A Tree to Treasure: The Weeping ‘Angel Falls’ Eastern White Pine

Angel Falls Eastern White Pine

Most Americans in the Eastern half of the nation are familiar with the Pinus strobus tree, better known as the Eastern (or Northern) White Pine. But there’s one particular variety of this beloved conifer that’s less common that gives us even more reasons to love the species.

Pinus Strobus Angel Falls

Angel Falls Iseli Nursery

While the Eastern White Pine normally stands tall, with the oldest specimens soaring hundreds of feet into the air, ‘Angel Falls’ is more demure, its posture mimicking that of celebrated weeping trees like willows and cherries. Growing in popularity as a landscaping feature, ‘Angel Falls’ isn’t seen in natural mixed species forests because it’s actually a cultivar developed in by Iseli Nursery in Oregon. Here’s how they describe it:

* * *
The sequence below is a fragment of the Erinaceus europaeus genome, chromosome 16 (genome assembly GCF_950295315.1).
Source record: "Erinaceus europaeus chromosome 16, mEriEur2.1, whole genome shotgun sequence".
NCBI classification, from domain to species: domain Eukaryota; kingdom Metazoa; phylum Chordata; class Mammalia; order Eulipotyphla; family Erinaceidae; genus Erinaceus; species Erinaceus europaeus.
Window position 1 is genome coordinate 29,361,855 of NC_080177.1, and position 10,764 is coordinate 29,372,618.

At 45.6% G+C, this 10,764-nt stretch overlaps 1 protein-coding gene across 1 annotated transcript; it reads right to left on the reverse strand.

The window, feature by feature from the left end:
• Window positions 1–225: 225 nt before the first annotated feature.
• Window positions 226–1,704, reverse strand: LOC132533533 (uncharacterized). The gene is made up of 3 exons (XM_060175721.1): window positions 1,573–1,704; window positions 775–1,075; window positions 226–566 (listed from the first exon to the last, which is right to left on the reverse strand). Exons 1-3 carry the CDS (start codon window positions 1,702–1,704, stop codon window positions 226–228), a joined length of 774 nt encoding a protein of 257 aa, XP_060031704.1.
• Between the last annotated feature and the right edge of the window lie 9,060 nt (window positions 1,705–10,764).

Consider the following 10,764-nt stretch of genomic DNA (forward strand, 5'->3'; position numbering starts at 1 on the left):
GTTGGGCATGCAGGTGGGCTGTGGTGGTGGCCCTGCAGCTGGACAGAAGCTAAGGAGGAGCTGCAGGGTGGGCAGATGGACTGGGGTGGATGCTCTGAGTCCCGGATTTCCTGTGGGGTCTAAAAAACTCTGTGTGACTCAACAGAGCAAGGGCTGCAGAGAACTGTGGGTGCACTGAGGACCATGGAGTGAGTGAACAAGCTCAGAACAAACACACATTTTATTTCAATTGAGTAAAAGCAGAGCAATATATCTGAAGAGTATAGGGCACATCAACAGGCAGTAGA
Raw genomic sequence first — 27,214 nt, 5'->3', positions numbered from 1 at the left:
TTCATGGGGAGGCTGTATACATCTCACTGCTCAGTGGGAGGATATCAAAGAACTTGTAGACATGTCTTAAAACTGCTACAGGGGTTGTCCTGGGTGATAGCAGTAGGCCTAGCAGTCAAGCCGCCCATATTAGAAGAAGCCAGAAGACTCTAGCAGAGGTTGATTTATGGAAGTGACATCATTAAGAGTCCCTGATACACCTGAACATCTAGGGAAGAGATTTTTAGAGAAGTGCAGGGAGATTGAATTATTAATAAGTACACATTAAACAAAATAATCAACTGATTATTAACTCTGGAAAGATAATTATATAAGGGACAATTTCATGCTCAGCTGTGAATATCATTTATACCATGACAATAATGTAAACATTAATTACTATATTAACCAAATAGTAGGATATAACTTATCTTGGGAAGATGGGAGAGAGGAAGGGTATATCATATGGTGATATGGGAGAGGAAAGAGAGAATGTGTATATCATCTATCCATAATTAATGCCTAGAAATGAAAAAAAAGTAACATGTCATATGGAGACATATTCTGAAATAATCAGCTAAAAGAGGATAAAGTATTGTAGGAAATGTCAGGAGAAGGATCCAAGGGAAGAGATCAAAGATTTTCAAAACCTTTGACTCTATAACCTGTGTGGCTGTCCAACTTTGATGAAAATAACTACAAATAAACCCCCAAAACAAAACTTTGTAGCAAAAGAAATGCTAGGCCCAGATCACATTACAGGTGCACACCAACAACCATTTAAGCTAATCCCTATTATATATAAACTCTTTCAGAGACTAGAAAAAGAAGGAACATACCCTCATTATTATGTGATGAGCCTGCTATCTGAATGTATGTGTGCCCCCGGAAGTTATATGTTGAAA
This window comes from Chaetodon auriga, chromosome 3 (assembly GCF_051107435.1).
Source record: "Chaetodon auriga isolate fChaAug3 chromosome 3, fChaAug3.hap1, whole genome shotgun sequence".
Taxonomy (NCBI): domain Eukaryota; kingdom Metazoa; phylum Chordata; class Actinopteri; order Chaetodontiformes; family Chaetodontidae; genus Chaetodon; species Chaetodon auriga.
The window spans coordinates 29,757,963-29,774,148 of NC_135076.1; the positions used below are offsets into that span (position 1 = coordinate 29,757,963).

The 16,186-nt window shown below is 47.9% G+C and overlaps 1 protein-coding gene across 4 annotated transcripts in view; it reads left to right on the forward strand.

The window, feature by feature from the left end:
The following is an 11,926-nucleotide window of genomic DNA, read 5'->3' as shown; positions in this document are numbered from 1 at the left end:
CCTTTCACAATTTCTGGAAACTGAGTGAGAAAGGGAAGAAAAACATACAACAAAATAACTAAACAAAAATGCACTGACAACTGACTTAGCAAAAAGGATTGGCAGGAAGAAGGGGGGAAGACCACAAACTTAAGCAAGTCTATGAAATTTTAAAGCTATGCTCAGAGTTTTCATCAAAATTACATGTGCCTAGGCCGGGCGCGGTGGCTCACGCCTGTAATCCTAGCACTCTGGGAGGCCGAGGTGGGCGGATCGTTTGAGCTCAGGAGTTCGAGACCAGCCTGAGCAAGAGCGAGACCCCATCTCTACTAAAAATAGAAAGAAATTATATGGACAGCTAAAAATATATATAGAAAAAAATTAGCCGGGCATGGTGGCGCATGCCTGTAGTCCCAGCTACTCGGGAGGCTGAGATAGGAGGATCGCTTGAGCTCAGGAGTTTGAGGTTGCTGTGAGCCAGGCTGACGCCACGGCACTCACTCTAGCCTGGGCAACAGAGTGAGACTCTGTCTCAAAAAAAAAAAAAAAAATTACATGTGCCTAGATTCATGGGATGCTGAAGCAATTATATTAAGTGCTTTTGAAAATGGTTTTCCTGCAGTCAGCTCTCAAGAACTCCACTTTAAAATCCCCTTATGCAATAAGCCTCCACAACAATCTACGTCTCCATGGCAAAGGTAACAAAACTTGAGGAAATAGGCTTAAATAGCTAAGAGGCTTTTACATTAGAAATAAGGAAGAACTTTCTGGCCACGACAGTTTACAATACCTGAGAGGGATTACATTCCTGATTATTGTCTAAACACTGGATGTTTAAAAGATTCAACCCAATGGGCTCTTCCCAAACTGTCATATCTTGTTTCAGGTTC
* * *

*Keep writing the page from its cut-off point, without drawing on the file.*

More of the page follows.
“Started from seed in 1981, the slow-growing tree has very long, very narrow, light green needles and a strong weeping habit. Its closely held branches develop graceful draping forms that combine a tall, narrow stature with a broad, flowing skirt. Named for the world’s tallest waterfall after 20 years of evaluation, the unique tree offers elegance and style.”

Pendula

Pendula Conifer Society

Angel Falls isn’t the only weeping variety of Pinus strobus. Others include the low-growing semi-dwarf Pendula, which has a tendency to create mounded shapes. A smaller cultivar is the Blue Shag, which grows just 3 to 6 inches per year to a mature size of roughly 5 by 5 feet. Iseli Nursery’s ‘Niagara Falls’ cultivar features an abundance of draping branches and a flowing habit, as its name suggests. The Angel Falls, meanwhile, can stand quite a bit taller when staked.

While none of these drooping pines have much to offer in the way of lumber, they’re prized among gardeners, and show off some of the non-commercial reasons to nurture and treasure the Eastern White Pine in all of its forms.

Images via Plants Map/Bill Blevins, F.D. Richards/Flickr CC by 2.0, Hickory Hollow Nursery, Bill Barger/Conifer Society

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